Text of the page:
Early Riser: The First Watch Blog

Tattoos – Part Two

Tattoos – Part Two Image

It’s no secret that I love tattoos. By now, you know I’ve been collecting them for quite some time, and I’m always happy to share those stories with others. What’s the point in getting them to begin with if you’re not willing to share the stories? I have two very special tattoos that are different from any of the others I’ve collected over the years. They have extra meaning to me for a few reasons. First off, they were done in foreign countries where tattooing has been a part of the culture for hundreds of years. Second, they were done using traditional methods, rather than using the modern tattoo practices we see in the states.

Jakarta, IndonesiaTattoo indo

The first was from Jakarta, Indonesia. I was on a two-week trip to work with some suppliers and distributors and prepare for a restaurant opening that would happen about six months later. Before my trip, I did quite a bit of research to try to find someone in the capital city of Jakarta who did the traditional hand tap method of tattooing. I came across an artist named Durga and emailed him to set up an appointment!

Durga is a great guy who still has family members in tribes deep in the interior of the country, which he goes to visit at least once a year. The people of his tribe often get tattooed to denote significant events in their lives: maybe a wedding, a childbirth, a fruitful hunting season or just a symbol of their material wealth which they believe would be carried to the afterlife if tattooed on their bodies. Durga tattoos in the traditional Mentawai tap method, sometimes called “tatu” or “titi,” which essentially uses one long handmade stick with needles on the end, which is held in different positions against an arm or a piece of foam and then hit or “tapped” with another stick as it is moved ever so slightly along the tattoo lines. It was a lengthy and painful process, and it required a second person (aside from the tattoo artist) to hold and stretch the skin while the other is tapping away.

The tattoo on my leg took about four and a half hours. There were a few breaks in there as well as a beer or two along the way, but with a modern machine, that could have been knocked out in less than half the time. But I’d been tattooed with modern machines before, several times! I was here for the experience, as long and arduous as it may have been.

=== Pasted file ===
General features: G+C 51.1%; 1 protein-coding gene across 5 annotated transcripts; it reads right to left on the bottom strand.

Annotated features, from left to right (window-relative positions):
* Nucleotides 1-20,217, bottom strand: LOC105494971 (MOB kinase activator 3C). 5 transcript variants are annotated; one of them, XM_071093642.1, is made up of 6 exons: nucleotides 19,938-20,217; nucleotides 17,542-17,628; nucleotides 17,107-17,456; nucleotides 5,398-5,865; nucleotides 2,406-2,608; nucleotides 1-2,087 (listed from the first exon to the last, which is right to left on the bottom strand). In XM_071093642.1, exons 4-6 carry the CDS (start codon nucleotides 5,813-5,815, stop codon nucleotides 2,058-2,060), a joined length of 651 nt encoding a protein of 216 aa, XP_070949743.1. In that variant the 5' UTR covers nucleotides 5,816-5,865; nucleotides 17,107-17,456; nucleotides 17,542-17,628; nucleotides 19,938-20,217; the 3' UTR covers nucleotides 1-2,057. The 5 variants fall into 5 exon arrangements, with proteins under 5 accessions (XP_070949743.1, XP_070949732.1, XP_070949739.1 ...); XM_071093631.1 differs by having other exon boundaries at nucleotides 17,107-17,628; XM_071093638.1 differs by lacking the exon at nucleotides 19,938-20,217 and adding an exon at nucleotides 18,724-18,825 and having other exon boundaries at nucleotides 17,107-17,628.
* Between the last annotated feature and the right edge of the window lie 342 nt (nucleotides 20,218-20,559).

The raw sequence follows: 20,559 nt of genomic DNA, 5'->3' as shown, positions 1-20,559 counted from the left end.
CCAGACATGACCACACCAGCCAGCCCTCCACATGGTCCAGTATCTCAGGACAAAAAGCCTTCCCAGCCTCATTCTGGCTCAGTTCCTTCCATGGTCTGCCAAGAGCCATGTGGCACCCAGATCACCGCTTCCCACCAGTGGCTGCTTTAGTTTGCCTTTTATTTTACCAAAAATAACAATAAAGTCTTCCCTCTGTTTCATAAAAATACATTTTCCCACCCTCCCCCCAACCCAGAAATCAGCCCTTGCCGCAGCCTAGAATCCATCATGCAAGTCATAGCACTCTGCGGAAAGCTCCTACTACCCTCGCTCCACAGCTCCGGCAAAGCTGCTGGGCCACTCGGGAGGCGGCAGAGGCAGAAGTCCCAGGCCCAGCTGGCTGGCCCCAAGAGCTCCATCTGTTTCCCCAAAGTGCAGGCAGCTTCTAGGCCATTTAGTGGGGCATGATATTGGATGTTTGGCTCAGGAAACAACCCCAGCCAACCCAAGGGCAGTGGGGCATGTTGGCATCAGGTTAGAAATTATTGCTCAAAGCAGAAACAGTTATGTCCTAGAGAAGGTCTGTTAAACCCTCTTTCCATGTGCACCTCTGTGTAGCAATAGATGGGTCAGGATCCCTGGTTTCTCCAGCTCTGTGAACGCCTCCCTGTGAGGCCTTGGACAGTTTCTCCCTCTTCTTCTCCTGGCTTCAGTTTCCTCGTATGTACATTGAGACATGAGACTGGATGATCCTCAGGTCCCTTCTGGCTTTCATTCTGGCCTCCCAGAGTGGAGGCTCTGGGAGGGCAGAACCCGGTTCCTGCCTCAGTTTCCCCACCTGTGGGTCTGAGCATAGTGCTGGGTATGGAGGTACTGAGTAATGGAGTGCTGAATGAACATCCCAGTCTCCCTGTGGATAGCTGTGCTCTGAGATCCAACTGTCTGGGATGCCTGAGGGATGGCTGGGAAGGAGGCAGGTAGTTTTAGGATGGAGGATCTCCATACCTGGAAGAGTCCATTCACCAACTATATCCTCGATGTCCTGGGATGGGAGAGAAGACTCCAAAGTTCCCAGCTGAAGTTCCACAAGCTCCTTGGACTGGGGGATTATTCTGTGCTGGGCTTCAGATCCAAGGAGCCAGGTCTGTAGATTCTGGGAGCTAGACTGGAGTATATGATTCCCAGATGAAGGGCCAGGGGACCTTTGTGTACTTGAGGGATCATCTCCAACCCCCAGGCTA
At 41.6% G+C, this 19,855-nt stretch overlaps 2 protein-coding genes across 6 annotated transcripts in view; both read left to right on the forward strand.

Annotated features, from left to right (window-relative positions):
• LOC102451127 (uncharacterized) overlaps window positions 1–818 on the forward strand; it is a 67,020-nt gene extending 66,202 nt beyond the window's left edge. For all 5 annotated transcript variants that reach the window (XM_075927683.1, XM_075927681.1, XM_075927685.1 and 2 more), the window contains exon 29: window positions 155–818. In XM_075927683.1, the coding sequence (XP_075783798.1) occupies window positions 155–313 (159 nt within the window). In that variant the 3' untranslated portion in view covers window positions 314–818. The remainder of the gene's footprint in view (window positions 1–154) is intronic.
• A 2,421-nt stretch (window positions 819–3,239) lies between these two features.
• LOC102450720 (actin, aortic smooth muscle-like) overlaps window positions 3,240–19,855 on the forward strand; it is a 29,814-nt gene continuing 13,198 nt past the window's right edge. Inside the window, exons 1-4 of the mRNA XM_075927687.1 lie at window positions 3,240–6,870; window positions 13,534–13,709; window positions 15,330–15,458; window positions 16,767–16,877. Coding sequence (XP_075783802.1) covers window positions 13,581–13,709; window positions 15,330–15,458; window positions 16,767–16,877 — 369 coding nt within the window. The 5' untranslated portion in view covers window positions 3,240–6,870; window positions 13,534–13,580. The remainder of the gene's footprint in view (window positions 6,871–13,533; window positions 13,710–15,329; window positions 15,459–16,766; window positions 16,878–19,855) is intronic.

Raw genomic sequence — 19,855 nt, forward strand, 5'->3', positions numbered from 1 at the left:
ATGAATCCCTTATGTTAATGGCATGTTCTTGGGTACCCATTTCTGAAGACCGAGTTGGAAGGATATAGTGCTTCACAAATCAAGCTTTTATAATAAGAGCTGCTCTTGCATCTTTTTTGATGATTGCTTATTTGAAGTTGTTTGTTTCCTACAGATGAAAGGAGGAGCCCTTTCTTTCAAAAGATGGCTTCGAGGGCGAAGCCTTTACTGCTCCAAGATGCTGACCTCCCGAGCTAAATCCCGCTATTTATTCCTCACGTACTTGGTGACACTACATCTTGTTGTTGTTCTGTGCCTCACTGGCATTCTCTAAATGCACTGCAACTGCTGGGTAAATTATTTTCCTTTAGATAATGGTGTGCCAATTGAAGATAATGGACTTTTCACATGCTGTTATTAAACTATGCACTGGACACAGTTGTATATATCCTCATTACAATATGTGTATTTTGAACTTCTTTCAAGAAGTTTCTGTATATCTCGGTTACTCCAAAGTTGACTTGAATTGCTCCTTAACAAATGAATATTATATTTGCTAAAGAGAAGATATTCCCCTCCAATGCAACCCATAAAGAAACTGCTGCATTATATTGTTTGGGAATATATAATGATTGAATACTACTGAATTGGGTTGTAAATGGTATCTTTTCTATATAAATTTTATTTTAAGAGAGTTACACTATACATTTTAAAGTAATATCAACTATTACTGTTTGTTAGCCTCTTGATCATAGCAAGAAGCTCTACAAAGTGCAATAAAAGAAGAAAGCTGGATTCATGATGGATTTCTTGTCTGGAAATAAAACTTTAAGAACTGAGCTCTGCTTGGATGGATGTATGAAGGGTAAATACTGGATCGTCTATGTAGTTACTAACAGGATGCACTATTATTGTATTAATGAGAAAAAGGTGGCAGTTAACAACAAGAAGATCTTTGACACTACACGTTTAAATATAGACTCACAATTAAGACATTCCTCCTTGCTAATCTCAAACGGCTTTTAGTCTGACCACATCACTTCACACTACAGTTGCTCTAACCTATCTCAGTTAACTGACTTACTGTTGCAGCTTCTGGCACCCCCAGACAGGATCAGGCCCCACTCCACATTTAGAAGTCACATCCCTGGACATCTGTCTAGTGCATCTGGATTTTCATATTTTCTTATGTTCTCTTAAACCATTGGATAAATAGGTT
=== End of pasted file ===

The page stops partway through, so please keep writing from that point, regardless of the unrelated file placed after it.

The tattoo itself is a custom design made by Durga just for me. The head of a dragon attached to a dagger made of the nose of a sawtooth shark. The dragon head to offer protection from mythical creatures, and the blade made from the nose of the sawtooth shark representing strength and perseverance to get through difficult times. Pretty cool, right?


Bangkok, Thailand

The second traditional tattoo I’ve collected over the years was from this past January in Bangkok, Thailand. I had read about a tradition where Buddhist Monks provide tattoos using what’s known as the “hand poke” method. This method uses a long stainless steel rod with tattoo needles on the end of it.  The rod is guided by one hand and pushed into the skin with the other. The tattoo itself is called a Sak Yant tattoo and can only be done by specially trained Monks who recite prayers during the process and bless the person receiving the tattoo as well as the design itself.

The Sak Yant I chose is called Paed Tidt or the 8 directional yant. Some believe this yant is for travelers – to help protect you on your journey both in Tattoo indo 2the physical world: North, East, South and West as well as in the spiritual world. It is also said to pull good luck from the eight different directions. Equally as important as the meaning behind the tattoo is the blessing given during the actual tattooing process.

Ajarn Bpom is the gracious monk who tattooed me and provided the blessing. It was absolutely a unique experience and much faster than my work done in Indonesia. This tattoo only took about an hour and a half. I can best describe it as a completely spiritual experience. The rituals involved included a blessing and an offering from me to the monk. Throughout the process, Ajarn Bpom was saying individual prayers for each of the 8 directions and blowing magic into my tattoo.

Both experiences were amazing and unique, albeit painful. The process is an art form that has been around for hundreds if not thousands of years, and I am humbled, proud and excited to have had the opportunity to be a part of such a great tradition among these people!

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